Students showing off their Upcycled Conservation Flowers!

Materials:

  • Empty plastic water bottle
  • 8 different colored acrylic paints
  • Paint brush
  • Hole punch
  • String
  • Wood stick (optional)
  • Glue
  • Sequins, beads, paper, glitter, or gems


Instructions:

  1. Clean your plastic water bottle. Remove any plastic labeling from the outside.
  2. Cut your water bottle in half. Recycle the bottom half of your bottle.
  3. Cut eight petals by cutting from the middle of the bottle towards the cap. Make sure to cut all the way to the edge of the cap. Round the edges.
  4. Press the petals out and flatten them to make your bottle look like a flower.
  5. Paint each petal a different color to represent the different ways to protect and conserve groundwater. Add glitter for fun!
  6. Cover the cap with beads, gems, sequins, paper, or paint to represent the pistil/stamen.
  7. Use a paper hole punch and string to make your flower an ornament or use a wooden stick and glue to create a decorative flower for potted plants.


Ways to Protect and Conserve Groundwater:

Go Native
Use native plants in your landscape. They look great, and don't need much water or fertilizer.
Reduce Chemical Use
Use fewer chemicals around your home and yard, and make sure to dispose of them properly - don't dump them on the ground!
Don't Let It Run
Shut off the water when brushing your teeth, and don't let it run while waiting for it to get cold. Keep a pitcher of cold water in the fridge instead!
Fix the Drips
Check all the faucets, fixtures, toilets, and taps for leaks and fix them right away.
Shower Smarter
Limit yourself to just a five minute shower, and challenge your family members to do the same!
Water Wisely
Water plants during the coolest parts of the day and only when they truly need it. Make sure you, your family and neighbors obey any watering restrictions.
Reduce, Reuse, and Recycle
Reduce the amount of "stuff" you use and reuse what you can. Recycle paper, plastic, cardboard, glass, aluminum, and other materials.
Learn More!
Get involved in water education! Learn more about groundwater by checking out The Groundwater Foundation's website www.groundwater.org/get-informed/.

Wednesday, April 29, 2020

It's Water-Wise Wednesdays with Frannie the Fish! {Make Your Own Rain Gauge!}

April showers bring May flowers and it's certainly been sprinkling around Frannie's pond! Rain gauges are an excellent way to measure how much precipitation your outdoor plants are receiving and help save you money so you only water your lawn and garden when needed.

Here's how you can make your own. To start, you'll need:
  • A plastic bottle with a flat bottom
  • Scissors 
  • A ruler
  • A permanent marker
  • Stickers (optional)

Here's what you do:
1. Begin by removing all the labeling and cleaning the plastic bottle.



2. Take the scissors and the cut off approximately the top third of the bottle.


3. Flip the top third of the bottle upside down and insert it into the plastic bottle.


4. Using the ruler, mark 1/4", 1/2", and 1" increments starting from the bottom of the plastic bottle. For more fun, use stickers and markers to decorate your rain gauge.


5. Place your rain gauge outside. You can use twine to tie it to a post, bury it, or use another method to ensure it stays upright.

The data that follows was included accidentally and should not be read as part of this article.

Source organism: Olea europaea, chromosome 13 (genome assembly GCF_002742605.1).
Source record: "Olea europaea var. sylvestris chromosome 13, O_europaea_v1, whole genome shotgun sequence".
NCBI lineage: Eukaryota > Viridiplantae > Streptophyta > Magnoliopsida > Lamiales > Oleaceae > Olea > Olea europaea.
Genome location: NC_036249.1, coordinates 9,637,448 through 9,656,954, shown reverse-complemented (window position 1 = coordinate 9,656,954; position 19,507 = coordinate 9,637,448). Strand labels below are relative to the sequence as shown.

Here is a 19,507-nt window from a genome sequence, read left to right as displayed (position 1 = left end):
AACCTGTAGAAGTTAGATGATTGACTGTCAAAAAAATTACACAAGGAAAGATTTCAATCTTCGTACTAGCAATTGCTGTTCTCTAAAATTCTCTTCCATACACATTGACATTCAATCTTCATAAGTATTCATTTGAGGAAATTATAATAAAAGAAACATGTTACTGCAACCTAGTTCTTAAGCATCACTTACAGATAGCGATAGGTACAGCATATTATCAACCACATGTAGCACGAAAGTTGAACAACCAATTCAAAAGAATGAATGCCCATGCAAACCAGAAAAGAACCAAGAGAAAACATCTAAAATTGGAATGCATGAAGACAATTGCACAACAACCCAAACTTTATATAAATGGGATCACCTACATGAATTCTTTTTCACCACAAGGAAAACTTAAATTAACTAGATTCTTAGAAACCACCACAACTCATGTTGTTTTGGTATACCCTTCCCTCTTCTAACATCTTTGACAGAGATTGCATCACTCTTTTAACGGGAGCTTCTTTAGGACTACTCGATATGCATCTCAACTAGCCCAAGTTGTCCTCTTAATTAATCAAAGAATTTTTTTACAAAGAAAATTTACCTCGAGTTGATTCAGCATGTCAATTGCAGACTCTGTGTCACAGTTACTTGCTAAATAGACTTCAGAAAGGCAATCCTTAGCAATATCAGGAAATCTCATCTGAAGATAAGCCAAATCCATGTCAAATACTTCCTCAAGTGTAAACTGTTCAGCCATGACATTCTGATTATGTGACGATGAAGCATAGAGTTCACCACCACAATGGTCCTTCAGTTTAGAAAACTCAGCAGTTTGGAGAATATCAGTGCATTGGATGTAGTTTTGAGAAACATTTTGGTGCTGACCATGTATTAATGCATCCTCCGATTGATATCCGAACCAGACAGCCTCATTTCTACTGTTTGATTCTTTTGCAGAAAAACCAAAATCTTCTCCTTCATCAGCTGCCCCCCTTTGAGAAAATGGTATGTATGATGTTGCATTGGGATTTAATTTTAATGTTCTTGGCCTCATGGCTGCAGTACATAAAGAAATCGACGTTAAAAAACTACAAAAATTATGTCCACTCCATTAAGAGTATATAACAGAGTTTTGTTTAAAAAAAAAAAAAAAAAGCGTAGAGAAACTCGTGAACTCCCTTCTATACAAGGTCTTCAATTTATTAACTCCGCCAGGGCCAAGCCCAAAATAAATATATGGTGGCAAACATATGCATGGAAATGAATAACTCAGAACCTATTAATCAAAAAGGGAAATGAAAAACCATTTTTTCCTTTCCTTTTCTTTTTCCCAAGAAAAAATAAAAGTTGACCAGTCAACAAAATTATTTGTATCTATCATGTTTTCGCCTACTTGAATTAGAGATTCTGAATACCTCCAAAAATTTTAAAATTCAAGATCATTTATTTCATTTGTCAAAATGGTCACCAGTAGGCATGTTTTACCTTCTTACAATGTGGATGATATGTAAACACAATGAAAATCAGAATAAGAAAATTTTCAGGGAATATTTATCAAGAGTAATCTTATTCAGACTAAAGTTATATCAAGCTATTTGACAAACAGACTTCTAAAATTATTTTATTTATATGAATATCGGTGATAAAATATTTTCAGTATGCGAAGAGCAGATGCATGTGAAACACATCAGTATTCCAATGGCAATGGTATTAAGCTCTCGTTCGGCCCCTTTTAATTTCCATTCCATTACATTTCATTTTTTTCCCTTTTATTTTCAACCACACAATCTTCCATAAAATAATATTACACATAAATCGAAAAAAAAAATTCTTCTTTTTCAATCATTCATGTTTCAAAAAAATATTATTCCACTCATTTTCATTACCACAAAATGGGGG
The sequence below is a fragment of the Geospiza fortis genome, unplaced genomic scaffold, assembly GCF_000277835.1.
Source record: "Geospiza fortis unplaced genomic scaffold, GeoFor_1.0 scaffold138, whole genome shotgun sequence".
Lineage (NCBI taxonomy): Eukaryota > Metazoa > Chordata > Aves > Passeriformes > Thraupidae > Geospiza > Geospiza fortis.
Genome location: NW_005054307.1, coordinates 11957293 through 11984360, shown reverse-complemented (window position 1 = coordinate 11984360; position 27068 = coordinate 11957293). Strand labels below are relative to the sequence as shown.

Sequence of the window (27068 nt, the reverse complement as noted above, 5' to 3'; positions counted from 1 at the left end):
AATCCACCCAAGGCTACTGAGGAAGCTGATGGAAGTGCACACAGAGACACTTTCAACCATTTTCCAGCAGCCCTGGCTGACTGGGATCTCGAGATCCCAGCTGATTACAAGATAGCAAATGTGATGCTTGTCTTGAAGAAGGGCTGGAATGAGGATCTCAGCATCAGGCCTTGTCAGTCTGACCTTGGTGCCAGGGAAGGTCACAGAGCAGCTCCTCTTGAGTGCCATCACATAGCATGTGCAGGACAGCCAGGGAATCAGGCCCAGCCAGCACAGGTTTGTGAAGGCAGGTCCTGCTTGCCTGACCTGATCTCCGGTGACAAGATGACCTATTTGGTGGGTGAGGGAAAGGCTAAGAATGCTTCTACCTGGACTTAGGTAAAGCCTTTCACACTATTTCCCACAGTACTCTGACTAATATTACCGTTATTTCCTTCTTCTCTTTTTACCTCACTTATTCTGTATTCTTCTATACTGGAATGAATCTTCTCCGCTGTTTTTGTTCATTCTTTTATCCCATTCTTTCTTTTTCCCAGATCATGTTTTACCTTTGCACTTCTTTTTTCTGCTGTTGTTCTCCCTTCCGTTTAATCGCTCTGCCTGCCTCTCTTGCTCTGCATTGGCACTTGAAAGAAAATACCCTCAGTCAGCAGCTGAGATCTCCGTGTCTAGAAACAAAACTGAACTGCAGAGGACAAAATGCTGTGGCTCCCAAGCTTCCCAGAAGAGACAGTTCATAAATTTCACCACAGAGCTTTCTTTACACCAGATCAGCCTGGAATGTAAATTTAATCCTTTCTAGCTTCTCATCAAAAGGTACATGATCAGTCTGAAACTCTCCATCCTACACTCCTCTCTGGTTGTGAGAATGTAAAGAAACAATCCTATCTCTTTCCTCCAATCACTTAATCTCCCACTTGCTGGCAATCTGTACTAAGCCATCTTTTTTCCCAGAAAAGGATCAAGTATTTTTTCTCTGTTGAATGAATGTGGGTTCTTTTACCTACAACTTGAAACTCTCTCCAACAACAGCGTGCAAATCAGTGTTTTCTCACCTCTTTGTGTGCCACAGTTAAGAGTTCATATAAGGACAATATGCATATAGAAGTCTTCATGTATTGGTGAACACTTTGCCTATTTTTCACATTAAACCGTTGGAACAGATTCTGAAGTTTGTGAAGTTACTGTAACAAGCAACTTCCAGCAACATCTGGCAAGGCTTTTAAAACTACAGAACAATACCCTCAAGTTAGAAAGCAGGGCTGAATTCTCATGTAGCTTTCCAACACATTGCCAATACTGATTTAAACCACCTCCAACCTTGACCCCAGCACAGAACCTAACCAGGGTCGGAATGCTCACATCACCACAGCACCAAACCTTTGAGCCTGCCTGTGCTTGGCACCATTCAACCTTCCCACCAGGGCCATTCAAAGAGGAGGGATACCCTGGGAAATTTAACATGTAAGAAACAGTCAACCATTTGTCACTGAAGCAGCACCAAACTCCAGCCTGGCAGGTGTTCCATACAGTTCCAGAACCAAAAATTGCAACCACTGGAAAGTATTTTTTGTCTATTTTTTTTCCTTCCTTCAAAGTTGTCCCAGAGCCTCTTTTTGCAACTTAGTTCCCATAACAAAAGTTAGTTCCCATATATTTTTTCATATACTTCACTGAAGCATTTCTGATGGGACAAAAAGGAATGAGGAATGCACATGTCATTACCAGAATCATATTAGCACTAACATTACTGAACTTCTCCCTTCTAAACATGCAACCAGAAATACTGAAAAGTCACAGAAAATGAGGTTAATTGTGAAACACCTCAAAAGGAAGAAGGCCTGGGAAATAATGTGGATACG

6. Check your rain gauge after a storm to see how much rain has fallen.

Take a picture of your rain gauge and share it with Frannie at hydro@groundwater.org!

Wednesday, April 1, 2020

It's Water-Wise Wednesdays with Frannie the Fish! {At Home Learning: You Be The Judge}

Water is an essential part of our everyday life. Water resource managers, city utility personnel, water well professionals, and more go to work every day to make sure we all maintain access to our clean water, even in uncertain circumstances.

Sometimes they are faced with hard decisions: Should water use be restricted? Should a certain amount of water be allocated to certain people or to everyone? In the following activity, you will be provided scenarios and you get to decide who should get the water. You be the judge!

Here's what you need:
  • Pitcher filled with water
  • Cups for each participant
  • Water use cards - you can copy or print the cards found in the activity instructions or make posters representing different water uses
  • Scissors 
  • Poster board (optional)
  • Markers (optional)  

Here's what you do:  
1. Fill a pitcher with water. Make sure there is a limited amount of water so that not all cups can be filled.

2. Give each participant a cup.

3. Pass around the pitcher so each participant can fill their cup. A full cup represents enough water for the participants to meet their water needs.


4. Sometimes there is not enough water available for everyone's needs - in times of drought for example. Ask the participants to express how they feel.

5. Ask what they could do to make sure they all get water.

6. Repeat steps 1-5, this time with water allocations. Choose one or combine both of the following options:
  • First in time, first in right. Have the participants arrange themselves in order by their birth date.   
  • Use the water use cards found in the activity instructions to determine how the water is distributed. Randomly pass out the cards. Participants can use the information on the cards to discuss and campaign for more water or why others should get more and some should get less.



7. Discuss the resultsother ways the water could be allocated, and what the participants learned about water use
  • Those with more important uses get more. Who decides what's more important?
  • Equal shares: everyone gets some, but some will get less than what they need.
  • Apply water restrictions and use water conservation practices to reduce the amount needed/used.
Share what you learned with the Groundwater Foundation!